An intuitive countermeasure to our attack is to add a power monitor to the analysis station that detects if the incoming light is too bright. If such an anomaly is detected, Alice and/or Bob are alerted and discard the relevant measurement outcomes. This modified Franson interferometer would not be vulnerable to the specific attack as described so far; however, it does not solve the postselection loophole, which is the actual issue at hand. Intuitive countermeasures such as power monitors were discussed by Lydersen et al. (33), who note that attacks can be adapted to such modifications (“a power meter at Bob’s entrance…will not reveal the after-gate attack”). A similar argument already appears in the study of Lydersen et al. (11). In addition, Lydersen et al. (34) argue that loopholes should be countered by modifying the security proofs, and not by requiring manufacturers to make “frequent, possibly costly upgrades to their systems.”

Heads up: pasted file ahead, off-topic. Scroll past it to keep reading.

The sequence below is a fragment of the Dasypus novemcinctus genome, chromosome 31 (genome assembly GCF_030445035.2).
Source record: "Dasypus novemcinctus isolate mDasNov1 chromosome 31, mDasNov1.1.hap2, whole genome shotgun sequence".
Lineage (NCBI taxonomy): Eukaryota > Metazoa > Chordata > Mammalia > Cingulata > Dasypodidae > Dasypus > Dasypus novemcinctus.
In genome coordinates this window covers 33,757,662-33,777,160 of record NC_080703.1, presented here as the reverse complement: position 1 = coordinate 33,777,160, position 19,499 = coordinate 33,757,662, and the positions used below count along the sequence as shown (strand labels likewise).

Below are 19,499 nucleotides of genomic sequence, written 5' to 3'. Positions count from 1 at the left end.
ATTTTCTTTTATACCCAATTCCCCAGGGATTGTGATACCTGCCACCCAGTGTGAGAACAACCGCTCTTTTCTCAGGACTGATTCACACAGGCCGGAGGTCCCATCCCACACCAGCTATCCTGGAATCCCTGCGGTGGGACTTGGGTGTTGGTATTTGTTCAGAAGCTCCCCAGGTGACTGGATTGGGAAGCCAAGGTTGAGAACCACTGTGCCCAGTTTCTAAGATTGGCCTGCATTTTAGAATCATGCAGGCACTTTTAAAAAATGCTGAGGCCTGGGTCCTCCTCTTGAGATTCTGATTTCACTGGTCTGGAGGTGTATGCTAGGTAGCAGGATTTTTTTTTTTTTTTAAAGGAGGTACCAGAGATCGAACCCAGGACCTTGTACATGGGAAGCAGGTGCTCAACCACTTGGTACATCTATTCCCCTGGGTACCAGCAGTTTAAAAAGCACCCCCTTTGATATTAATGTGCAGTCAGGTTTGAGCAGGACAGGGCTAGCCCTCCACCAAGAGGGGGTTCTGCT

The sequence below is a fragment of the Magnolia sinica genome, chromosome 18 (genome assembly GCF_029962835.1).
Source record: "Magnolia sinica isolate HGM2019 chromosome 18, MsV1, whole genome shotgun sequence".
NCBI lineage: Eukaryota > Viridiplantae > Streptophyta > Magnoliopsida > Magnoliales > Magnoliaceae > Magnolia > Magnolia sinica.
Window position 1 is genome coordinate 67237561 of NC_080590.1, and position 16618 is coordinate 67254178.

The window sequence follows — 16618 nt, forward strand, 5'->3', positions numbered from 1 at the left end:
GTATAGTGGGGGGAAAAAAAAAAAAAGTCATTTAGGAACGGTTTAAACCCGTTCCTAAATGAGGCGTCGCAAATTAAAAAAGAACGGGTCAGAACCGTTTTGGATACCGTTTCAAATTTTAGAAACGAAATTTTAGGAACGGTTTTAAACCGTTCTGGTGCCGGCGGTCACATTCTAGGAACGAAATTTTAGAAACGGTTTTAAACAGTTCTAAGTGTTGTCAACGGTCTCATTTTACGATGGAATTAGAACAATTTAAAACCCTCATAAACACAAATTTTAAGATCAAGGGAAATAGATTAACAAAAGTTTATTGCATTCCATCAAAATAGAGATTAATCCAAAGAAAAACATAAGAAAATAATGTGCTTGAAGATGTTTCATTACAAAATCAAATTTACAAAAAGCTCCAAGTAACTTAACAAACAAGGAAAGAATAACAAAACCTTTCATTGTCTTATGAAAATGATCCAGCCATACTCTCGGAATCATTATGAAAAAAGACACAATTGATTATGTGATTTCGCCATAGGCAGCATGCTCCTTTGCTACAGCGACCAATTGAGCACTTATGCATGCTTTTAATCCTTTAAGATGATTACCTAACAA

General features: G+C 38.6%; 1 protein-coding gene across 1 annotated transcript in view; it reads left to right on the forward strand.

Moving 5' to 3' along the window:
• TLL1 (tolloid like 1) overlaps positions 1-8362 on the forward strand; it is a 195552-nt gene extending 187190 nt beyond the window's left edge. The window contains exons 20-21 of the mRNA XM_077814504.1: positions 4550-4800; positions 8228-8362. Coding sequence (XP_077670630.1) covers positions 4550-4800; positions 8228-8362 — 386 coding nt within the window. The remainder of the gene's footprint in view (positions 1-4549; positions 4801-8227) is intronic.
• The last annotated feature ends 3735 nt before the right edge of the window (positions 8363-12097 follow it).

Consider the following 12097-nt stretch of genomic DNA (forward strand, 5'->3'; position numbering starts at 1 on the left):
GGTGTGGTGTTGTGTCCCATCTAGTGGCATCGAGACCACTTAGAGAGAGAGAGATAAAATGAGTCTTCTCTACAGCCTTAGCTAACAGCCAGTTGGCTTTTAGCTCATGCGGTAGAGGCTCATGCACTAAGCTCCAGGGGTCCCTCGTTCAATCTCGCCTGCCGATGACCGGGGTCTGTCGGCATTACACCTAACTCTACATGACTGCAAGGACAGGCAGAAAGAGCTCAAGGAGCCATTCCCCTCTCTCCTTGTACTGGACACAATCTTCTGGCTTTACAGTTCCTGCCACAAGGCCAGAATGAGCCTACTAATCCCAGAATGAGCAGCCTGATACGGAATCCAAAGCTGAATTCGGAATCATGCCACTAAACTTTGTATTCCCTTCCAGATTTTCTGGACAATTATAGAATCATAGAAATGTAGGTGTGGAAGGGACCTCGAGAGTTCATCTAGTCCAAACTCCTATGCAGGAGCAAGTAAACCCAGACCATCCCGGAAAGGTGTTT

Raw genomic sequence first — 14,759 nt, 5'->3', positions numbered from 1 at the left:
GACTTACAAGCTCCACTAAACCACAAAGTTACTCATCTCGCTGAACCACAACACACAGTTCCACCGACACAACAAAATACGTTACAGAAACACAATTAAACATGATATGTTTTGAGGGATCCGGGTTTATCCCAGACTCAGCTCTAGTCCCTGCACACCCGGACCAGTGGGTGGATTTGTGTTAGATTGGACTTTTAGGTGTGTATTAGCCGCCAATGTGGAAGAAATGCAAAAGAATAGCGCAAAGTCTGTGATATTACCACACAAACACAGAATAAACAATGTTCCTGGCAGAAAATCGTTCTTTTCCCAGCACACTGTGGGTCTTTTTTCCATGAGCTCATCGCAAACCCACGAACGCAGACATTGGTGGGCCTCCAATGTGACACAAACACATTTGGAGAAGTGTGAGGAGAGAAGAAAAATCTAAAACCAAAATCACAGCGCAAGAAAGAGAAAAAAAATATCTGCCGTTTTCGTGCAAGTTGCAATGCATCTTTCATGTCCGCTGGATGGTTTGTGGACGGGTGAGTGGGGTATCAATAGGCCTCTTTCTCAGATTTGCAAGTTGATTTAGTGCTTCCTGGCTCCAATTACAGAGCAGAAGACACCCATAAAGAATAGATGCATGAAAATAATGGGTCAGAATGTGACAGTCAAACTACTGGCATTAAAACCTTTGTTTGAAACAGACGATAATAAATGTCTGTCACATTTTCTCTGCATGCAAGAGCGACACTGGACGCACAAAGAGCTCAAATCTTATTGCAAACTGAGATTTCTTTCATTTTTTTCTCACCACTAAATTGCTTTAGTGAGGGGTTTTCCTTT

If we want keep the Franson interferometer unchanged, we need to use “fast switching” (23, 24) and Pearle-Braunstein-Caves chained Bell inequalities (8, 35) modified to apply under postselection. Fast switching refers to changing the phase setting so frequently that it is possible to have different phase settings for the two possible time delays, see Jogenfors and Larsson (24) for details. The chained inequalities are weakened but still produce a usable bound even after postselection on coincidenceEmbedded Image(6)The standard inequalities do not condition on coincidence as is needed here, and they also have the bound 2N – 2, which is more restrictive. Inequality (6) only gives the upper bound S2,F ≤ 3 for the Bell-CHSH value, so thestandard test is not useful even with fast switching. However, the quantum-mechanical prediction SN,F = 2N cos(π∕2N) does violate this if N ≥ 3, even though the violation is smaller than the standard Bell test. This reestablishes device-independent security for energy-time entangled QKD. In practice, though, the experimental requirements are high because the lowest acceptable visibility is 94.64% (24).